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Context

While verifying a basic computation to compute the required delta V budget to get to Mercury I am experiencing some difficulties in interpreting the number 8650 m/s from Earth intercept to Mercury as given in the subway map of the solar system as presented in this question. Subway map to planets with delta V budget.

In addition, I noticed I do not have a crisp understanding of what is meant with "Earth intercept". Hence, I would like to present my calculation of the delta V along with the interpretation of "(Earth) Intercept" and ask if I made any mistakes in my calculations and or assumptions.

Assumptions

  • The "Earth Intercept" means the spacecraft has reached the Earth escape velocity w.r.t. Earth.
  • Spherical Earth radius is approximately 6371000m.
  • Earth is assumed to be a homogeneous sphere.
  • LEO altitude is 250 km above the Earth surface.
  • $$\mu_{Earth}=GM_{Earth}=3.98*10^14$$
  • The spacecraft can reach LEO with a delta V of 9400 m/s, of which 1600 m/s are given to friction, yielding a circular velocity of 7800 m/s around leo. Verifying this with the Vis-Viva equation for $r=a$ (a circular orbit). $$ V_{Circ-LEO}=\sqrt{\frac{\mu_{Earth}}{r_{LEO}}}=\sqrt{\frac{3.98*10^14}{6371000+250000}}=7753.18..\frac{m}{s} $$ This is considered verified, as Leo might be actually be slightly lower or higher than 250 km altitude.
  • Next, the delta V required to reach Earth escape velocity from LEO is computed by first computing the escape velocity at LEO altitude using: $$ V_{LEO-esc}=\sqrt{\frac{2GM}{r_{LEO}}}=\sqrt{\frac{2\mu_{Earth}}{r_{LEO}}}=\sqrt{\frac{2*3.98*10^14}{6371000+250000}}=10964.6\frac{m}{s} $$ And subtracting the previously computed circular velocity of LEO from that: $$ \Delta V_{LEO-Earth-escape}=V_{LEO-esc}-V_{Circ-LEO}=10964.6-7753.18=3211.46 \frac{m}{s} $$ Which seems to be close enough with the budget to reach the Earth intercept from LEO as shown in the Solar System Subway Map. Hence, this is considered verified.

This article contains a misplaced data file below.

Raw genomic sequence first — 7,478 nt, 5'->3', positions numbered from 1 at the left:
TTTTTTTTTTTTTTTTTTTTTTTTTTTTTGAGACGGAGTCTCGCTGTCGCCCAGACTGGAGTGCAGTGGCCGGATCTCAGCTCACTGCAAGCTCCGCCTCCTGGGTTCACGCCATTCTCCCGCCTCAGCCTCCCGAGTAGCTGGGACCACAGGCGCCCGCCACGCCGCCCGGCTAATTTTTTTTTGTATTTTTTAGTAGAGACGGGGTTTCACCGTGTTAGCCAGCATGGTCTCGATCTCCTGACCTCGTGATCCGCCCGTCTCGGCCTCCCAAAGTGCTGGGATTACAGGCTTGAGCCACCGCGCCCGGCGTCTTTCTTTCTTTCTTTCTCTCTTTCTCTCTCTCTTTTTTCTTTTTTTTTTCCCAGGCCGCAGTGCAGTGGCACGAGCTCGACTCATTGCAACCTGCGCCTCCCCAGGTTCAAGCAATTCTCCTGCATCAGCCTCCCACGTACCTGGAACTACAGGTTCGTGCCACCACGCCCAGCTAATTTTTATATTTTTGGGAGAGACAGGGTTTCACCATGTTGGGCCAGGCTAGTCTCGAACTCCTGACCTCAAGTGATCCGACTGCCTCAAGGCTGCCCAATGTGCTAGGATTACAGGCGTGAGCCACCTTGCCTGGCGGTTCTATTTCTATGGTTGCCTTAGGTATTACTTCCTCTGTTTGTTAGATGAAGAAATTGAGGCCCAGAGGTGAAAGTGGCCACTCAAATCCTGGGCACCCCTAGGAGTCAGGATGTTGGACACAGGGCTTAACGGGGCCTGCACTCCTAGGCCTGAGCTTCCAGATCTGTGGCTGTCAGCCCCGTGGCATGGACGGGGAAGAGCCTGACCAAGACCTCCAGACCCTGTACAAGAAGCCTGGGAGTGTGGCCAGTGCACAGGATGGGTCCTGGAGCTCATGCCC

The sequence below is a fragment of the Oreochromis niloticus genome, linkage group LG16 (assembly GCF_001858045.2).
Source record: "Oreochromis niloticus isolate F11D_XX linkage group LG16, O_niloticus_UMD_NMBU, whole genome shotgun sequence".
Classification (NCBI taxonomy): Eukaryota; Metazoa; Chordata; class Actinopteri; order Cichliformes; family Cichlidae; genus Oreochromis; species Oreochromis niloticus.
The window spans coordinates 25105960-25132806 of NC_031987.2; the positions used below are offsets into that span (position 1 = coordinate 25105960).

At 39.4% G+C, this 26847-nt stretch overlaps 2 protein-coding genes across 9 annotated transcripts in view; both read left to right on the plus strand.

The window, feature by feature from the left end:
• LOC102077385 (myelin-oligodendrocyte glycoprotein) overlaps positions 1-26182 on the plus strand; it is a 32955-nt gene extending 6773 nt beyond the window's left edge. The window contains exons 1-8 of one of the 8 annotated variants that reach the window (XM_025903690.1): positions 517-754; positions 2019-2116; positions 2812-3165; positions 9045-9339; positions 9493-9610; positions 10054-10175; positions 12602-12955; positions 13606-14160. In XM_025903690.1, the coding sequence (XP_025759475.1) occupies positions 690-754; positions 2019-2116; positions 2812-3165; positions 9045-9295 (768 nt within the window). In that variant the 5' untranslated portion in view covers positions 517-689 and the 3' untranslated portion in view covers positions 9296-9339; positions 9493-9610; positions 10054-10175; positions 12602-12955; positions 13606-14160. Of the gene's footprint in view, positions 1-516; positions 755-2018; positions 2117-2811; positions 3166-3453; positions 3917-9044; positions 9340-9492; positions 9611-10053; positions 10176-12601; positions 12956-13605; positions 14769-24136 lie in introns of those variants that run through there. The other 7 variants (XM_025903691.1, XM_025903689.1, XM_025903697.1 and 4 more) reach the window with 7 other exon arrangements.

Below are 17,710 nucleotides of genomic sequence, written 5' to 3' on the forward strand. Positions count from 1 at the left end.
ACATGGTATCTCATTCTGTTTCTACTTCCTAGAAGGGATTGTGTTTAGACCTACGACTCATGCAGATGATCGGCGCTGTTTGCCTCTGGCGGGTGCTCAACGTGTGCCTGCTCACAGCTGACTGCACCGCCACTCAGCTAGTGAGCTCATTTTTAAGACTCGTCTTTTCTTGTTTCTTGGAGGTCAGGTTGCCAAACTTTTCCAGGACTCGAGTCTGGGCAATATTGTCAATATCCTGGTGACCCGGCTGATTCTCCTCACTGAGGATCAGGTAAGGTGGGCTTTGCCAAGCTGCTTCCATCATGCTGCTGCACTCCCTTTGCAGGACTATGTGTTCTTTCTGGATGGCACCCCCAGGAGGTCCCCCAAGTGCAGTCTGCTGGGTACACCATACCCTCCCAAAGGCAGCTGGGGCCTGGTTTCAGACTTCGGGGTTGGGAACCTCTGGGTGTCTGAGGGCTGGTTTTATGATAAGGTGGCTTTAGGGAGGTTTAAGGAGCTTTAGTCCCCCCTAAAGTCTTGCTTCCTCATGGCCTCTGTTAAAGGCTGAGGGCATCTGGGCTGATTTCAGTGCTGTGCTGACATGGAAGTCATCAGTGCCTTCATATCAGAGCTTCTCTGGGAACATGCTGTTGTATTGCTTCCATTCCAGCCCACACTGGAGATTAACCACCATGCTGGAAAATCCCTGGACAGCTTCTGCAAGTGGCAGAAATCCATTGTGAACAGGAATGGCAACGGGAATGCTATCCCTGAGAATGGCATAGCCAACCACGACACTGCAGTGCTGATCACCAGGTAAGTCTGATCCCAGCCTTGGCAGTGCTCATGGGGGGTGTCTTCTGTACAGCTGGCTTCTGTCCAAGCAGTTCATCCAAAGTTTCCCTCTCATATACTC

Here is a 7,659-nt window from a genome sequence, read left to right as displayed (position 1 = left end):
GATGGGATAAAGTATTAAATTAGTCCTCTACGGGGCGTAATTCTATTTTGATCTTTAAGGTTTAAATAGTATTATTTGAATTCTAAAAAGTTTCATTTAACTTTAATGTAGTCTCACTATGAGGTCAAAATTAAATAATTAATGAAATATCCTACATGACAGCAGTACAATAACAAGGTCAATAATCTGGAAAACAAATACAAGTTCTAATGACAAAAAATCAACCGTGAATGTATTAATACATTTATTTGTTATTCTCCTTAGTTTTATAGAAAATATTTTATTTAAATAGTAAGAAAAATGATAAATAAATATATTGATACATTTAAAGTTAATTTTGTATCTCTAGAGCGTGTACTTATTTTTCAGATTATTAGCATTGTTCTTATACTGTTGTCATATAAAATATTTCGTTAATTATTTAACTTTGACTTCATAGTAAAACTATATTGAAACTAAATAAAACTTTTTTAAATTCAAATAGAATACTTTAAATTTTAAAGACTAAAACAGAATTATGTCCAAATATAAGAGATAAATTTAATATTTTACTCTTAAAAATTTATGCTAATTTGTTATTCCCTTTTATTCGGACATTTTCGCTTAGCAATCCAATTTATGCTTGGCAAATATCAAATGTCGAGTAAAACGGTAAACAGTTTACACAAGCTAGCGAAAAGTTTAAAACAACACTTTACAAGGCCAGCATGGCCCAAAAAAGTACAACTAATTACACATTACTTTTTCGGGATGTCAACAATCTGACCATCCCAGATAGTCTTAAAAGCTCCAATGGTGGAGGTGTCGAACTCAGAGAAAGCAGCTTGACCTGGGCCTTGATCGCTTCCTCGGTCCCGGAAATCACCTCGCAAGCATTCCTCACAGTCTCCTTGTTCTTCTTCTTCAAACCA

• This V-escape is interpreted as a spacecraft being able to "freely" move into any position in the Earth orbit around the Sun. In essence, it does not have enough energy to move higher or lower in its orbit around the sun, but it is "free" from Earths grip/Hill sphere. (Note this is not completely accurate I think because actually moving along Earths orbit around the Sun would require some negligible delta V).
  • Since it is assumed that the "Earth Intercept" means that the spaceship is simply somewhere in the same orbit height around the sun as Earth, it is assumed that to get to Mercury, it is sufficient to reach a circular orbit equal to that of the semi-major axis (0.387 AU) of Mercuries elliptical orbit. It is fine to hit Mercury upon impact for the sake of the calculation.

Calculations

Based on these assumptions, the actual calculation from Earth Intercept to Mercury Intercept is performed. First the Vis-Viva equations are rewritten to compute the circular velocity of Earth and Mercury:

\begin{equation} \begin{split} V_{Earth}=\sqrt{\mu\left(\frac{2}{r_{Earth-Sun}}-\frac{1}{a_{Earth-Sun}}\right)}\\ V_{Earth}=\sqrt{\mu\left(\frac{2}{r_{Earth-Sun}}-\frac{1}{r_{Earth-Sun}}\right)}\\ V_{Earth}=\sqrt{\mu\left(\frac{1}{r_{Earth-Sun}}\right)}\\ V_{Earth}=\sqrt{\frac{\mu_{Sun}}{r_{Earth-Sun}}}\\ \end{split} \end{equation} Filling in the numbers:

  • $\mu_{Sun}=1.33\cdot 10^{20} \frac{m^3}{s^2}$
  • $r_{Earth-Sun}=1.496\cdot 10^{11} m$ Yields: \begin{equation} \begin{split} V_{Earth}=\sqrt{\frac{\mu_{Sun}}{r_{Earth-Sun}}}\\ V_{Earth}=\sqrt{\frac{1.33\cdot 10^{20}}{1.496\cdot 10^{11}}}=29816.73075900643\frac{m}{s}\\ \end{split} \end{equation} Next, one can compute Mercury's orbital velocity around the Sun using $r_{Mercury-Sun}=0.387\cdot 1.496\cdot 10^{11}$: